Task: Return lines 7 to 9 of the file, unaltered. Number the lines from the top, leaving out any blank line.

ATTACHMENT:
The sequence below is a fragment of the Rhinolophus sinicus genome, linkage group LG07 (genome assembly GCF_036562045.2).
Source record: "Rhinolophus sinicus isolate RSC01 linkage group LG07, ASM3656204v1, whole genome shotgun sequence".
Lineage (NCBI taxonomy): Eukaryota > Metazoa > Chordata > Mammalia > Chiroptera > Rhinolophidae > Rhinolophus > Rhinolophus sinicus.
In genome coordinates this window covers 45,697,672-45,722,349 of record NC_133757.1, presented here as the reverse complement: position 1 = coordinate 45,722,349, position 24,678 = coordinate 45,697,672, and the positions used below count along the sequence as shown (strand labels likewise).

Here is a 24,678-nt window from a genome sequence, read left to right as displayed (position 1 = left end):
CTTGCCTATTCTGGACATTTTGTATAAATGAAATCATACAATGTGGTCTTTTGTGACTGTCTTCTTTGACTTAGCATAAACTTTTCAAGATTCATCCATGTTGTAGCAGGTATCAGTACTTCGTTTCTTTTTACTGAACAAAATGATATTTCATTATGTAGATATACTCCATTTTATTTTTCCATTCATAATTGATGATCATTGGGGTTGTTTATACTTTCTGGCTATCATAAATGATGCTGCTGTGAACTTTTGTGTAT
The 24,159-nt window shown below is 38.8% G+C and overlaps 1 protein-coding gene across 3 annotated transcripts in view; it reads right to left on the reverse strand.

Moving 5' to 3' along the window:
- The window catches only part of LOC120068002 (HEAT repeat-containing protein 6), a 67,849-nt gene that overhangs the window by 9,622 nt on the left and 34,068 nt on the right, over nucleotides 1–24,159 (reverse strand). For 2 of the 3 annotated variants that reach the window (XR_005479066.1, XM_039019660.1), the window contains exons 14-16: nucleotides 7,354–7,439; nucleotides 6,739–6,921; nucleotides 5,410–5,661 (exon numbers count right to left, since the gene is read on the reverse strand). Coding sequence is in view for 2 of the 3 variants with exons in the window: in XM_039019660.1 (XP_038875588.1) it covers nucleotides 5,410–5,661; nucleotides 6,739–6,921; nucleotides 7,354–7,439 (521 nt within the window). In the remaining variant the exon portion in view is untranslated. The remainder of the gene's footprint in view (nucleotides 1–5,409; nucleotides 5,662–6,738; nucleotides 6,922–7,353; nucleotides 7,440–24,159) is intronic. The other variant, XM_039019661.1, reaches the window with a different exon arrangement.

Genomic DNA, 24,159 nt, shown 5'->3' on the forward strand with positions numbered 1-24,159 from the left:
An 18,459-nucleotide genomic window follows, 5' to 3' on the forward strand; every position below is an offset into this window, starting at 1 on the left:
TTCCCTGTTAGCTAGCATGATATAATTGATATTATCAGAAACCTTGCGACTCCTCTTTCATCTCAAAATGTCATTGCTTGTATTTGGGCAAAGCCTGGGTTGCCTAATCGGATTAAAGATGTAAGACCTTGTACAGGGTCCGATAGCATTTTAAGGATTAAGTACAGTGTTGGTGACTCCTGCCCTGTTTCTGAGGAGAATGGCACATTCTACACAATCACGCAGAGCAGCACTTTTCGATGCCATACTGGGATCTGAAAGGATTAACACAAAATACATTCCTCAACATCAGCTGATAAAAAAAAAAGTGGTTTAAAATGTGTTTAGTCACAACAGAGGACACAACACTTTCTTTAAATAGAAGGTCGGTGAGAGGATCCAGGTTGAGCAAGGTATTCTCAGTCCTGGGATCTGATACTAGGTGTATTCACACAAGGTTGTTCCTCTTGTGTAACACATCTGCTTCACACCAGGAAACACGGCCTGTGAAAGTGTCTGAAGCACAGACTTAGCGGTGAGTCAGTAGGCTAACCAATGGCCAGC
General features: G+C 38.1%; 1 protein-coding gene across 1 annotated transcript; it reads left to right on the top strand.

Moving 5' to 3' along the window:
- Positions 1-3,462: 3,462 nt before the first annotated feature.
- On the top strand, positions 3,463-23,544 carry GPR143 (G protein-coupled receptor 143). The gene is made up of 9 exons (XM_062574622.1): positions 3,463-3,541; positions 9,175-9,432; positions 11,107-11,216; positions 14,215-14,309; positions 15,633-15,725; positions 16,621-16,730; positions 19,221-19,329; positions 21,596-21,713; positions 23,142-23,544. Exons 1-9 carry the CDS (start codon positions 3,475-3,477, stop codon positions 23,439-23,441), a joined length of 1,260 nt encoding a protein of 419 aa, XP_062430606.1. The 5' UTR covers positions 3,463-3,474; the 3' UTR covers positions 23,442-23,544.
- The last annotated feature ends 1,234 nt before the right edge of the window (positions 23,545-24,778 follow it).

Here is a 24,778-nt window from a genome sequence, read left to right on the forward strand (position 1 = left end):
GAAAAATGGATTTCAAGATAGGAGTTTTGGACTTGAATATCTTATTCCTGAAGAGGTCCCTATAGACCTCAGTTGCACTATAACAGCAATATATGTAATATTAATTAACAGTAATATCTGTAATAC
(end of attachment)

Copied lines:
The 24,159-nt window shown below is 38.8% G+C and overlaps 1 protein-coding gene across 3 annotated transcripts in view; it reads right to left on the reverse strand.

Moving 5' to 3' along the window:
- The window catches only part of LOC120068002 (HEAT repeat-containing protein 6), a 67,849-nt gene that overhangs the window by 9,622 nt on the left and 34,068 nt on the right, over nucleotides 1–24,159 (reverse strand). For 2 of the 3 annotated variants that reach the window (XR_005479066.1, XM_039019660.1), the window contains exons 14-16: nucleotides 7,354–7,439; nucleotides 6,739–6,921; nucleotides 5,410–5,661 (exon numbers count right to left, since the gene is read on the reverse strand). Coding sequence is in view for 2 of the 3 variants with exons in the window: in XM_039019660.1 (XP_038875588.1) it covers nucleotides 5,410–5,661; nucleotides 6,739–6,921; nucleotides 7,354–7,439 (521 nt within the window). In the remaining variant the exon portion in view is untranslated. The remainder of the gene's footprint in view (nucleotides 1–5,409; nucleotides 5,662–6,738; nucleotides 6,922–7,353; nucleotides 7,440–24,159) is intronic. The other variant, XM_039019661.1, reaches the window with a different exon arrangement.